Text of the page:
Laila winds up being dragged back to her father who is visibly drunk and upset, prowling around the inside of his restaurant like some kind of caged animal. The ostensible reasons for his anger are laid out earlier in the film when Laila’s brother argues that Laila must come home because:
- Her dad loves her
- Her dad has been sick
- Her brother is sick of dealing with her unhappy father
Nowhere even close to being convincing when you consider the fact that Laila’s father reportedly threatened to kill her, these arguments did remind me of the arguments wheeled out by Iranian men in Kim Longinotto’s documentaries Divorce Iranian Style (1998) and Runaway (2001). In these films, men are always pleading for their wives and daughters to come home because they love them, they have been sick and it’s not fair to ask men to do the work that is expected of women. These common refrains are often augmented by arguments that are similar to those put forward by Laila’s disappointing boyfriend Aaron: You must do as I say because the world is a dangerous place. As Longinotto’s films suggest, while these arguments may resonate with women who understandably want to be loved and appreciated, they are really nothing more than manipulations born of the patriarchal will: Love, devotion, duty… call it what you will but at the end of the day, women must obey men because otherwise men look and feel bad.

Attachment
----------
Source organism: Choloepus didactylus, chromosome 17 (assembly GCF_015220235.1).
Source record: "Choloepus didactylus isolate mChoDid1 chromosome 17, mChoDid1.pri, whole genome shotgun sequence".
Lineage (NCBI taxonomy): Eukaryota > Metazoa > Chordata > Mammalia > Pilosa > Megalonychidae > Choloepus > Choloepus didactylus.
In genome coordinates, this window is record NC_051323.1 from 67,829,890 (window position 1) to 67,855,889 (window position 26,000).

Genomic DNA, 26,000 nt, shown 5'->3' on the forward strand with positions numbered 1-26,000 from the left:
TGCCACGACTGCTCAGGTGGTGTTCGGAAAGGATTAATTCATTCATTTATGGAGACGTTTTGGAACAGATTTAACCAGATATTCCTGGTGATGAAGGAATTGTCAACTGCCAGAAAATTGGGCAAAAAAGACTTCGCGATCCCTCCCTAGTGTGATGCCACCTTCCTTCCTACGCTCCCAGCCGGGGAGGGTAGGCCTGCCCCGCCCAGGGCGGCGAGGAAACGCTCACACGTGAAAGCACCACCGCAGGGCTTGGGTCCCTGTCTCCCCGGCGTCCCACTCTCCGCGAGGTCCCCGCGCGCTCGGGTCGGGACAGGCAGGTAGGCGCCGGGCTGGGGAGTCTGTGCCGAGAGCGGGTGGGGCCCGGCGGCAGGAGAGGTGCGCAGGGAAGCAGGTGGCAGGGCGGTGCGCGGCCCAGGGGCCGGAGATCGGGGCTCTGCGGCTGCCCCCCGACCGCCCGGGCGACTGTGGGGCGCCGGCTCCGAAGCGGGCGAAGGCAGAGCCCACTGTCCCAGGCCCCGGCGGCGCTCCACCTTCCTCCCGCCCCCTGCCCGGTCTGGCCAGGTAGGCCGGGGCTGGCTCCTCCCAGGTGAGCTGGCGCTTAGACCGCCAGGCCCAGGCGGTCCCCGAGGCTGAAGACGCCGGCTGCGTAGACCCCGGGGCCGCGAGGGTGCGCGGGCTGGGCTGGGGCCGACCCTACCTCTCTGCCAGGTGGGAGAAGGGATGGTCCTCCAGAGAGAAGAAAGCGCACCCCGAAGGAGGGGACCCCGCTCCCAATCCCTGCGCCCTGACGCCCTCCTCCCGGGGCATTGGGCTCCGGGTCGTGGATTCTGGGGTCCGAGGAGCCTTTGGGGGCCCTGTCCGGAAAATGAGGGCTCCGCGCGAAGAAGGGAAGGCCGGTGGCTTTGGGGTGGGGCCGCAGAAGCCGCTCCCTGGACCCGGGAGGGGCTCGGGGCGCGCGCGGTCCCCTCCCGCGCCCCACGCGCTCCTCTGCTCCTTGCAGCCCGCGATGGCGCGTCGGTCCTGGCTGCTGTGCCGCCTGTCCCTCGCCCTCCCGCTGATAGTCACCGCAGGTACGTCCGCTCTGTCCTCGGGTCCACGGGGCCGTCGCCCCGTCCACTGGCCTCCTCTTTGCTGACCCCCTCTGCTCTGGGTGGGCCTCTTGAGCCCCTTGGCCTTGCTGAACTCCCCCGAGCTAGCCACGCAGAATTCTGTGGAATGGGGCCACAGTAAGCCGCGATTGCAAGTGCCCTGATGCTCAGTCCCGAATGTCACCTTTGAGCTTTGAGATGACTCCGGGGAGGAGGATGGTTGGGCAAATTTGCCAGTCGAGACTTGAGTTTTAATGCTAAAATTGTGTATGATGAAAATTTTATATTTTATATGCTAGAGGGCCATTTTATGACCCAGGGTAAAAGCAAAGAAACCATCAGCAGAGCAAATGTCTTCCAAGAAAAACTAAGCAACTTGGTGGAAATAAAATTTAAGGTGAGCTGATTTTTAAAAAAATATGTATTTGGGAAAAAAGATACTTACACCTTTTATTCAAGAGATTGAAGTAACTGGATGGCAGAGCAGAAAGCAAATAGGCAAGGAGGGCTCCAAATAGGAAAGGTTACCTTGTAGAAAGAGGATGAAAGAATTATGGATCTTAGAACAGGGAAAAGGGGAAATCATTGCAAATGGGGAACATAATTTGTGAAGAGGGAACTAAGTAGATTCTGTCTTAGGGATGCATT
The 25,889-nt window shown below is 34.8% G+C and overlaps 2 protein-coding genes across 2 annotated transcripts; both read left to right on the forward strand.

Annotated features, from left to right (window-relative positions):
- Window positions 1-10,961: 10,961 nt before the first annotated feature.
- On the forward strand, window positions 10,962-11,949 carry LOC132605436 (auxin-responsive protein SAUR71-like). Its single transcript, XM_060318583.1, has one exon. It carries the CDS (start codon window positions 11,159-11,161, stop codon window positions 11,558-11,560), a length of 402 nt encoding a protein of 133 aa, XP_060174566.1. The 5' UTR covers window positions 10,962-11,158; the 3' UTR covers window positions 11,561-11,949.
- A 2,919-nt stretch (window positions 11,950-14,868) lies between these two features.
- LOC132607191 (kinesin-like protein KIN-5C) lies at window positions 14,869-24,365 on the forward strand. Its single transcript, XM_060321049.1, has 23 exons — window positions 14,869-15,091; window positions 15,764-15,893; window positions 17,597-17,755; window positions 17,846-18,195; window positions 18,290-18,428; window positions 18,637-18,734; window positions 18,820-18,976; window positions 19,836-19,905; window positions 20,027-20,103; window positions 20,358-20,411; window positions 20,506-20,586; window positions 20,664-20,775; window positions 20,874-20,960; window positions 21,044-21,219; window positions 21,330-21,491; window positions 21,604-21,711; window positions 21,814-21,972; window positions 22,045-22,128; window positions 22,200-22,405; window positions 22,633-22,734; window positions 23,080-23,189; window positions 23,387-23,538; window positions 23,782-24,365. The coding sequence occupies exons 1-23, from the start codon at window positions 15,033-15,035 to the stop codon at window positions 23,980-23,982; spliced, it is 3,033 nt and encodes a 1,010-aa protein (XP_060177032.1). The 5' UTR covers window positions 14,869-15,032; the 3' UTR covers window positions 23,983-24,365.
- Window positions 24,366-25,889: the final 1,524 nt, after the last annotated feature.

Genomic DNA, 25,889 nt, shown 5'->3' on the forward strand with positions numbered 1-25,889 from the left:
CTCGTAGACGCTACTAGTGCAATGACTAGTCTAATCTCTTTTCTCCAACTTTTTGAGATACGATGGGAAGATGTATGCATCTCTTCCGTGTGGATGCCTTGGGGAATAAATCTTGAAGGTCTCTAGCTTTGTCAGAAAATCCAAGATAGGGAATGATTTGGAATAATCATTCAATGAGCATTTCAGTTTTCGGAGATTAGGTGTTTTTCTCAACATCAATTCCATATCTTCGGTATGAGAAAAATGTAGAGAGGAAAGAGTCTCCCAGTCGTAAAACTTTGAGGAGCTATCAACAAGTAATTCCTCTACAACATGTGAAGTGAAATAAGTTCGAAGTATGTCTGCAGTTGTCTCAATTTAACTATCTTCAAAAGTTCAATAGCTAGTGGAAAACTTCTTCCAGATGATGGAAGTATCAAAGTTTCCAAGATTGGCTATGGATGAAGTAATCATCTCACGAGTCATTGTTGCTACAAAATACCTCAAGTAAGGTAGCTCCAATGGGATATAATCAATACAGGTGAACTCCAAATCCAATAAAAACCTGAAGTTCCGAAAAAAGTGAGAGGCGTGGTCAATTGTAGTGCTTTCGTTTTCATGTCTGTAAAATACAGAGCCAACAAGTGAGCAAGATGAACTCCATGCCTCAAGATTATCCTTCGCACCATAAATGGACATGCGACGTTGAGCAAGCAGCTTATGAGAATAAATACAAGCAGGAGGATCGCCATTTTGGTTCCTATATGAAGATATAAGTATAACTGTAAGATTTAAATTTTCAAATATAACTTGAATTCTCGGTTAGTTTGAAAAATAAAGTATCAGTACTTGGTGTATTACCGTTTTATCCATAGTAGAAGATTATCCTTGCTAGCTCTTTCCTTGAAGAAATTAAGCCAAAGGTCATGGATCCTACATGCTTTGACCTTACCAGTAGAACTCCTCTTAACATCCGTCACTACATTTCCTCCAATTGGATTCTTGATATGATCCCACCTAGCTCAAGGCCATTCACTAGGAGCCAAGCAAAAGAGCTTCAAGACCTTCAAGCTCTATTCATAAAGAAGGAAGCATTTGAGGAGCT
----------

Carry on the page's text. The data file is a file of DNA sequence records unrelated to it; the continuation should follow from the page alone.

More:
Laila’s father grinds his way through the usual patriarchal staples, getting progressively more drunk on his own self-righteousness as he goes. Sedated and depressed, Laila breaks down in tears and sobs “I am your Chum Chum” in reference to the fact that her father would always refer to her by the name of a small pink dumpling. For a moment, the father’s manner abruptly changes and you begin to suspect that Laila might walk away from all of this in one piece… suddenly she is no longer a disobedient daughter but his disobedient daughter with all the emotional baggage this entails.
I referenced the existential habits of European art house film at the beginning of this essay as I think the ‘Chum Chum’ stuff is an attempt to deliberately infantilise the character of Laila and so transform her into yet another lovely, vivacious young woman whose tragic death serves to demonstrate that life is shit. Chum Chum needs to suffer because suffering is what women do… they get cut and raped and beaten to death because men need to be reminded that life isn’t always a bed of roses. Note that the reminder is never quite forceful enough to provoke change or a real prise de conscience but it’s enough to give someone a dark backstory and encourage him to start smoking or wearing sunglasses at night.